Your first comment seems a little "idealistic" as I know of no major corporation that requires the executive function to do anything! Most senior management teams scope the policies and procedures to apply to the "lower" extremities of the organization and not to themselves. This may be a convenient avoidance of responsibility; however, it is what they do. Perhaps an interesting, although a somewhat moral question, would be should organizations establish strict policies for the executive function? What would be thought of as an adequate penalty for non-compliance? Terminate the CEO? Who should conduct the audit? Surely not an ISO9000 auditor! Managing the governance function of the organization, especially in large organizations is the job of the Chairman and the Board of Directors. External financial auditors do their job under the oversight of the board and failure to comply with this direction can, indeed, get an executive terminated. I do not think I have ever met an ISO9000 auditor with the expertise to do these kinds of audits, or for that matter to work with the Board of Directors of a major company. While this might work with a small organization, when the auditor has significant experience, most large corporations do not perceive much value in the growing "auditing creep" that is being sponsored by ISO. I think that this could be a wrong signal for ISO to send to the business community - and that it has a tremendous risk of creating alternative "quality system audits" so that no longer is there a truly global standard.
Food for thought!
Best regards,
Greg
 
The company I work at Top Management does take their roles in the QMS very seriously. When I first got here, we were going to have a certification audit to the 2015 ISO standard for the first time. Most employees had the perception that the Leaders in the Office were not going to be audited either the internal audit or the registration audit. I told some of them, that is not the case as I was auditing Senior Leadership. After the audit, a couple of the shop floor employees asked the COO how his audit went. They were very surprised to find out I put him through a tough audit. During the registration audit, the auditor had the VP for Sales in his office for the better part of 45 minutes and one of the Customer Service women for 20 minutes. Needless to say that ended the Office don't get audited" myth. Top management knows they will get tough internal audits and they want that because they want to make improvements to the QMS to make us a better company. My audit team has endeavored to to be as through as possible whether they audit the shop floor, office engineering or Senior leaders. We're out to find flaws with our QMS and have those responsible for the process where the flaws lie, to fix them through team efforts.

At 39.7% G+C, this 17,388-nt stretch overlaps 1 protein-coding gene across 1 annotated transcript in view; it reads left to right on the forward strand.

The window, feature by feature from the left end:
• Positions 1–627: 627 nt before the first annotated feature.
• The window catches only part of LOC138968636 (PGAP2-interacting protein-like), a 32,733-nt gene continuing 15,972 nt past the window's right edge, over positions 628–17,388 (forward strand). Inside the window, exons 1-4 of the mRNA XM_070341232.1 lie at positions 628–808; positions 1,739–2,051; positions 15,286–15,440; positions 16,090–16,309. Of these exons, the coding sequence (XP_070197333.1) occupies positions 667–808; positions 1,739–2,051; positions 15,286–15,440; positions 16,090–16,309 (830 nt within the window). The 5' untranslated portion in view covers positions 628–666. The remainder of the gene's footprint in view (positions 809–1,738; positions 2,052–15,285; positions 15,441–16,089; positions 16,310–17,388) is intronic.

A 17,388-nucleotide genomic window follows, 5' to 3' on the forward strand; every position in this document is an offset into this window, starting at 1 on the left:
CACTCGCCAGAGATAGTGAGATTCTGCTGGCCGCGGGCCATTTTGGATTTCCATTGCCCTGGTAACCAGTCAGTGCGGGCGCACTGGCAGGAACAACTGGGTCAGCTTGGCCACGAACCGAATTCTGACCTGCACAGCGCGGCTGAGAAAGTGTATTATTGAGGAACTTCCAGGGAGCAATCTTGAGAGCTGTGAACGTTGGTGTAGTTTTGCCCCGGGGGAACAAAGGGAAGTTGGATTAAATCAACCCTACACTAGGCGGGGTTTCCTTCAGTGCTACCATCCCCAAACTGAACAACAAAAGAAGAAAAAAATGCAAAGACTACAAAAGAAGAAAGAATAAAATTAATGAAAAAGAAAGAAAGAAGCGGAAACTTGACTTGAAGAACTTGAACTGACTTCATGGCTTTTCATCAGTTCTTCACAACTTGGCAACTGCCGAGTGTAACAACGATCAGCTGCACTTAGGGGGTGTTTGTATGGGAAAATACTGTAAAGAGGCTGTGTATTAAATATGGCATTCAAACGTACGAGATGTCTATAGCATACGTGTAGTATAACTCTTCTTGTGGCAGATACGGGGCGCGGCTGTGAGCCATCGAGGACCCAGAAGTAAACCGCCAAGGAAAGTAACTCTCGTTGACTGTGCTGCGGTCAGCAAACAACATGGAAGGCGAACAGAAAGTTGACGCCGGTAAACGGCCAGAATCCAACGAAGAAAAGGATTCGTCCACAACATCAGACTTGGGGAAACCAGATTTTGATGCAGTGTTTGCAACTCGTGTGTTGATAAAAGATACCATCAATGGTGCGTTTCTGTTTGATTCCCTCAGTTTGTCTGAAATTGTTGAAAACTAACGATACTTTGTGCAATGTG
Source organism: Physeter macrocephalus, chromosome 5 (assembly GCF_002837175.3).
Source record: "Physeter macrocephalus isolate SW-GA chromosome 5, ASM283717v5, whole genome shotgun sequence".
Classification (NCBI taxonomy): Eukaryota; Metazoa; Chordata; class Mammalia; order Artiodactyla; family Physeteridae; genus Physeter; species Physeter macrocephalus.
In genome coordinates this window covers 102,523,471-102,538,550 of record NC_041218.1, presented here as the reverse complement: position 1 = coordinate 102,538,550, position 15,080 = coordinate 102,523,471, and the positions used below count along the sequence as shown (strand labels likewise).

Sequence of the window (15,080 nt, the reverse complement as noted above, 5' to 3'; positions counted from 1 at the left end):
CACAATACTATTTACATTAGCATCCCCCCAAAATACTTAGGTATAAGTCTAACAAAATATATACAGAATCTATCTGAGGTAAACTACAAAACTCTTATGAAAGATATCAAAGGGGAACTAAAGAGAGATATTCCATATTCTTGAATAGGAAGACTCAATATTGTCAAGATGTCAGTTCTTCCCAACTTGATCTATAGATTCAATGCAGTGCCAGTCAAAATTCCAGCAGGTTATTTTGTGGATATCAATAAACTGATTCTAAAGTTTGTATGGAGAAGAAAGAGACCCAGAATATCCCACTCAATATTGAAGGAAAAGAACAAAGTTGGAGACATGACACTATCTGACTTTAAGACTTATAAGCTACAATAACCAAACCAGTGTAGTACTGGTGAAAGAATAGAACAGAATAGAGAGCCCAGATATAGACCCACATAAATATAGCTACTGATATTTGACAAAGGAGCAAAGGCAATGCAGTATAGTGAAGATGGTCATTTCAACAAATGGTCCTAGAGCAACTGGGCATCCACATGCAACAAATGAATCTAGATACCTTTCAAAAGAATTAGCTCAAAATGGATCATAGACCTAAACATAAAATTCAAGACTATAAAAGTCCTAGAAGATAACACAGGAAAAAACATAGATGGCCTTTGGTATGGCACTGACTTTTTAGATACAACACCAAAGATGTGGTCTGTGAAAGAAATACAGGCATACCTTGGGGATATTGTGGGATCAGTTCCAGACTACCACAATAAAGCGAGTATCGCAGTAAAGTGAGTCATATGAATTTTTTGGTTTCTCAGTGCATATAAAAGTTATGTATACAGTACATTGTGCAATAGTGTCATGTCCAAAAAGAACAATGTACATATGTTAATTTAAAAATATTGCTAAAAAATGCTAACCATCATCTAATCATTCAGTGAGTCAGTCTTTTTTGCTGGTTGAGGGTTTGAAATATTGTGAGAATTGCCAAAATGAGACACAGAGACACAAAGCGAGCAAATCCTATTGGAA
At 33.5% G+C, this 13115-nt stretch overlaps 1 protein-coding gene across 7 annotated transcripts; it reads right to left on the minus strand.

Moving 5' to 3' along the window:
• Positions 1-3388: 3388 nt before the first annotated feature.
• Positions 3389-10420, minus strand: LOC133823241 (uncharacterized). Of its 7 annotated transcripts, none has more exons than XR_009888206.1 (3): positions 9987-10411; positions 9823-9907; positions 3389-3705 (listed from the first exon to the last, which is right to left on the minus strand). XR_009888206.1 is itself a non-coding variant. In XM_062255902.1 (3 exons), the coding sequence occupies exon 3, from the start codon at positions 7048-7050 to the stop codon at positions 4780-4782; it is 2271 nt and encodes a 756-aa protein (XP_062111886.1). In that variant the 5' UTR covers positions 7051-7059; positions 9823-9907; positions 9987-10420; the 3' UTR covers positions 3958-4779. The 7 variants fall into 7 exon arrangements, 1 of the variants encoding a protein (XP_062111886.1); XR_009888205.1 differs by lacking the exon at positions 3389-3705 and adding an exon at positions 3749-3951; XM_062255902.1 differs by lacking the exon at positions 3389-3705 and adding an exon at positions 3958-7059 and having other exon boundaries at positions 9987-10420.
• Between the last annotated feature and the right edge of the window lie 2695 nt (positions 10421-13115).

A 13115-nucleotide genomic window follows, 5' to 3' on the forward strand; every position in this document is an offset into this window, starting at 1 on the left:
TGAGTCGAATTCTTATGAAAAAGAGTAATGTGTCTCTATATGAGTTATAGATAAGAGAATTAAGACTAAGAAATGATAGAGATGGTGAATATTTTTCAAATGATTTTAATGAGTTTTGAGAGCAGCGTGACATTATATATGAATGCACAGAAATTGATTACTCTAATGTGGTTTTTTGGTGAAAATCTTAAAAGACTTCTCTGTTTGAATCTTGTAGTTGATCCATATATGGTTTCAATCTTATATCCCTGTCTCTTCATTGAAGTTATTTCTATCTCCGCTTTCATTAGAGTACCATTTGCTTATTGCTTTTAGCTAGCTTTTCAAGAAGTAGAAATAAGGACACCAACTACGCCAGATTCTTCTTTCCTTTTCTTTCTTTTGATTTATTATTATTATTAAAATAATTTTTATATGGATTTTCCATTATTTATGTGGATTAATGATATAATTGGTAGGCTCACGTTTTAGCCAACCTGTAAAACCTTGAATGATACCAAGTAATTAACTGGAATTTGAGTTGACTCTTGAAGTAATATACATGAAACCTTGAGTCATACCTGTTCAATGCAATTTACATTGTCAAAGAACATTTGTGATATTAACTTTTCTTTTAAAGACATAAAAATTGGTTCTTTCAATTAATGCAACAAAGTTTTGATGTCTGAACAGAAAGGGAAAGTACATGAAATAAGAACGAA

Said Malki
2 Posts
Hello Daniel, 

I think there are  concerns and problems at the level of the governance's process and outcomes.  It may be urgent to evaluate and tackle quickly major drawbacks  to safeguard timely and effective future delivery. In the other hand, it is  important to explain ASAP to all stakeholders aspects behind the report's delay and thank them for their patience. 

Best,
Dear Said,
If external reports of the business have not been released on time, then the company may be in violation of the law and subject to legal reprisals from either the commercial or tax authorities. A "Must-be" quality item for companies is compliance with the legal and regulatory constraints on their business. These organizations do not have patience, nor should they. Any organization entering into business must understand the essential ingredients that are absolutely required of their business model. Failure to understand and comply cannot be a matter of an apology and request for patience.- it is fundamental to the principles guiding the organization.
Of course some may say that apology and requesting patience apply to customer issues. However, my comment is that customers only retain patience for so long. They prefer the other "p" word - performance over promises.
Best regards,
Greg